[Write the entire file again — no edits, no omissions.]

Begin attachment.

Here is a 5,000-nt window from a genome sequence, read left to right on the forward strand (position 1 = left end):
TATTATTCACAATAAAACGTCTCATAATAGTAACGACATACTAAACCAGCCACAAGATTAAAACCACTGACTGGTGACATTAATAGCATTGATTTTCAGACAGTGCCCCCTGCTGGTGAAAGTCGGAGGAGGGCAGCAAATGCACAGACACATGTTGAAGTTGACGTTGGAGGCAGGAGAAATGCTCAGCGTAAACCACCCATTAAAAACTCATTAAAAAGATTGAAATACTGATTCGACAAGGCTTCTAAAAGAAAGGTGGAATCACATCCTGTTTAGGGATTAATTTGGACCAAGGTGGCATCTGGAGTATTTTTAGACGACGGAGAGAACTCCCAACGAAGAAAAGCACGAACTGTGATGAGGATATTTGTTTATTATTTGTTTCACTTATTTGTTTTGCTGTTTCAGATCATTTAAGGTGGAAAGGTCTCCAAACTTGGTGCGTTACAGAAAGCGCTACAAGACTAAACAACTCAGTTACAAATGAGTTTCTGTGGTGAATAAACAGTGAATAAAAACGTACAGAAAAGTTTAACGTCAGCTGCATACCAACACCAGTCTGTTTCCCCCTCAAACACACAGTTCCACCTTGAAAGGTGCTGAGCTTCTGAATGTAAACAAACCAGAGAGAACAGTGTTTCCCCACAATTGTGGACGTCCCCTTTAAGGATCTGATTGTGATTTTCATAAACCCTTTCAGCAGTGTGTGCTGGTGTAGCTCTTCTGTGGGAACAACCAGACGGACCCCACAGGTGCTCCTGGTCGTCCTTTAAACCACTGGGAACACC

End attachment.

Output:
Here is a 5,000-nt window from a genome sequence, read left to right on the forward strand (position 1 = left end):
TATTATTCACAATAAAACGTCTCATAATAGTAACGACATACTAAACCAGCCACAAGATTAAAACCACTGACTGGTGACATTAATAGCATTGATTTTCAGACAGTGCCCCCTGCTGGTGAAAGTCGGAGGAGGGCAGCAAATGCACAGACACATGTTGAAGTTGACGTTGGAGGCAGGAGAAATGCTCAGCGTAAACCACCCATTAAAAACTCATTAAAAAGATTGAAATACTGATTCGACAAGGCTTCTAAAAGAAAGGTGGAATCACATCCTGTTTAGGGATTAATTTGGACCAAGGTGGCATCTGGAGTATTTTTAGACGACGGAGAGAACTCCCAACGAAGAAAAGCACGAACTGTGATGAGGATATTTGTTTATTATTTGTTTCACTTATTTGTTTTGCTGTTTCAGATCATTTAAGGTGGAAAGGTCTCCAAACTTGGTGCGTTACAGAAAGCGCTACAAGACTAAACAACTCAGTTACAAATGAGTTTCTGTGGTGAATAAACAGTGAATAAAAACGTACAGAAAAGTTTAACGTCAGCTGCATACCAACACCAGTCTGTTTCCCCCTCAAACACACAGTTCCACCTTGAAAGGTGCTGAGCTTCTGAATGTAAACAAACCAGAGAGAACAGTGTTTCCCCACAATTGTGGACGTCCCCTTTAAGGATCTGATTGTGATTTTCATAAACCCTTTCAGCAGTGTGTGCTGGTGTAGCTCTTCTGTGGGAACAACCAGACGGACCCCACAGGTGCTCCTGGTCGTCCTTTAAACCACTGGGAACACC